Trying to Be Cool
|"Trying to Be Cool"|
|Single by Phoenix|
|from the album Bankrupt!|
|Released||July 8, 2013|
|Length||3:48 (album version)
3:33 (radio edit)
|Songwriter(s)||Thomas Pablo Croquet, Christian Mazzalai, Laurent Mazzalai, Frederic Moulin|
|Phoenix singles chronology|
"Trying to Be Cool" is a song by the French band Phoenix from their fifth album Bankrupt!. It was released as the second single from the album on July 8, 2013. The official remix features R. Kelly. The song became Phoenix's third top-ten hit on the Billboard Alternative Songs chart, after "1901" and "Lisztomania". The song's cover includes a mint julep, which is said in one of the song's lines, "mint julep testosterone". Frontman Thomas Mars told Spin magazine the lyrics to "Trying to Be Cool" mainly analyze "the beauty of the fake".
The single's music video, which was directed by CANADA and produced by The Creators Project, was released on YouTube on July 2, 2013. The music video includes a "surprise" made every 20 seconds.
The version of the song used in the music video is more guitar-driven and less synthesizer-driven than the album version. In addition, the video version is a medley with "Drakkar Noir." This combination has become the typical live-performance of the song for Phoenix's concerts.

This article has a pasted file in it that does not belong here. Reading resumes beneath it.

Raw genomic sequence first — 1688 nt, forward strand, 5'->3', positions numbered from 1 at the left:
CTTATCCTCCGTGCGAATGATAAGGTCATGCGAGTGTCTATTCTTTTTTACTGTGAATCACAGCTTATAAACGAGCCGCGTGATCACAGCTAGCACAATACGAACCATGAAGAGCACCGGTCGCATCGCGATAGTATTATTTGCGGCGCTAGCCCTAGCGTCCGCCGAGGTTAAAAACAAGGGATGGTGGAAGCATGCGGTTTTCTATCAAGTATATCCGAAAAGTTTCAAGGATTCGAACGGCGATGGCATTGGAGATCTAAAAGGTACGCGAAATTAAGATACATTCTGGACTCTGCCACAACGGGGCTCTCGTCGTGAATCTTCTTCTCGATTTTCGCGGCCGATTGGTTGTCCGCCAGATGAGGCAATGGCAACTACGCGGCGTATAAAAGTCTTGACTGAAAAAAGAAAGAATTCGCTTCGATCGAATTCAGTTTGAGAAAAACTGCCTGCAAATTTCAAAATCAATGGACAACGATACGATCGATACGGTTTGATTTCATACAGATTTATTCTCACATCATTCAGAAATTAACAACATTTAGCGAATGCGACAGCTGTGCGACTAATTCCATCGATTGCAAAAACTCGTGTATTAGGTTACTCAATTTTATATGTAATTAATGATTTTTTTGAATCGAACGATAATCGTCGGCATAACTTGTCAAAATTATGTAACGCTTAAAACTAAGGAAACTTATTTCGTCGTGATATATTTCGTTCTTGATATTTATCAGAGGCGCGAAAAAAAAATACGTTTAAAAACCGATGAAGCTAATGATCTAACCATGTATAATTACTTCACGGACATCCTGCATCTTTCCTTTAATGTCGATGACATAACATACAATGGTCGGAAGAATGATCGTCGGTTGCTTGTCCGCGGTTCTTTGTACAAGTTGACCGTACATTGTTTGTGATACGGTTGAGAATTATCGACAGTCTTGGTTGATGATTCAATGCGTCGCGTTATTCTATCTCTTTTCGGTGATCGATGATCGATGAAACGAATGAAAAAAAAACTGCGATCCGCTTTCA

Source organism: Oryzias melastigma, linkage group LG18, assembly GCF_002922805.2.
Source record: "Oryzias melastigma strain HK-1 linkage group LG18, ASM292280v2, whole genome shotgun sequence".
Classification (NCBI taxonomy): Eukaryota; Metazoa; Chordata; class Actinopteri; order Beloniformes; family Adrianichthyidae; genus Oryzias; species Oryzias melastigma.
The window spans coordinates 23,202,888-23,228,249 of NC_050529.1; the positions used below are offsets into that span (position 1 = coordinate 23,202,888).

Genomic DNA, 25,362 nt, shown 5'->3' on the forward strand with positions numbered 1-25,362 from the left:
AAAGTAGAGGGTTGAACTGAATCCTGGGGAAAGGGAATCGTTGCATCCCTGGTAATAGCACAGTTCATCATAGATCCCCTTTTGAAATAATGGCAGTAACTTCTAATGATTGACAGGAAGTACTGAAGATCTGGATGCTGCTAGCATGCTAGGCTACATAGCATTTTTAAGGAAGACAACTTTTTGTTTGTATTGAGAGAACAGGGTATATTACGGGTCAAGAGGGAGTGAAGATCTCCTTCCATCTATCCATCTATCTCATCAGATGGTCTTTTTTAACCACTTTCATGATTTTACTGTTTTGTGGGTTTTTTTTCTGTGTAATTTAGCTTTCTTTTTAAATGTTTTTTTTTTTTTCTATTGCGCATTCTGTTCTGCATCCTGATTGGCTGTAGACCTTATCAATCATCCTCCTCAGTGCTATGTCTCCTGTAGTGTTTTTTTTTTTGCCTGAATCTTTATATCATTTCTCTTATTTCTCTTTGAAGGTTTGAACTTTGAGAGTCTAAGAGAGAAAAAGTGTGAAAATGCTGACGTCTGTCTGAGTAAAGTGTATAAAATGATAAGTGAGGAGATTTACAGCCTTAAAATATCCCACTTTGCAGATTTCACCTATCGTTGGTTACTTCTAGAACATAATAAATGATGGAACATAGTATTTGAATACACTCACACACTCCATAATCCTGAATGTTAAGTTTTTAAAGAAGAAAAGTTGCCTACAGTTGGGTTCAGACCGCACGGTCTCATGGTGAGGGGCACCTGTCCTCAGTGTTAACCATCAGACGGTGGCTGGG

In popular culture
"Trying to Be Cool" was used in one episode of MTV series Catfish: The TV Show.
|US Hot Rock Songs (Billboard)||31|
|US Rock Airplay (Billboard)||16|
|US Alternative Songs (Billboard)||10|
|US Alternative Songs (Billboard)||30|
- Levine, Nick (2013-07-05). "Phoenix - 'Trying To Be Cool'". NME. Retrieved 2013-07-27.
- Marc Hogan (2 July 2013). "Phoenix's 'Trying to Be Cool'-'Drakkar Noir' Video Overflows With Creativity". SPIN. SpinMedia. Retrieved 7 July 2013.
- "Phoenix's 'Trying To Be Cool' Video Debuts Off Of 'Bankrupt!'". The Huffington Post. 2013-07-02. Retrieved 2013-07-27.
- "Phoenix Chart History (Hot Rock Songs)" Billboard. Retrieved 22 December 2014.
- "Phoenix Chart History (Rock Airplay)" Billboard. Retrieved 22 December 2014.
- "Phoenix Chart History (Alternative Songs)" Billboard. Retrieved 27 July 2013.
- "Alternative Songs: Year End 2013". Billboard. Retrieved 21 December 2014.
|This 2010s single-related article is a stub. You can help Wikipedia by expanding it.|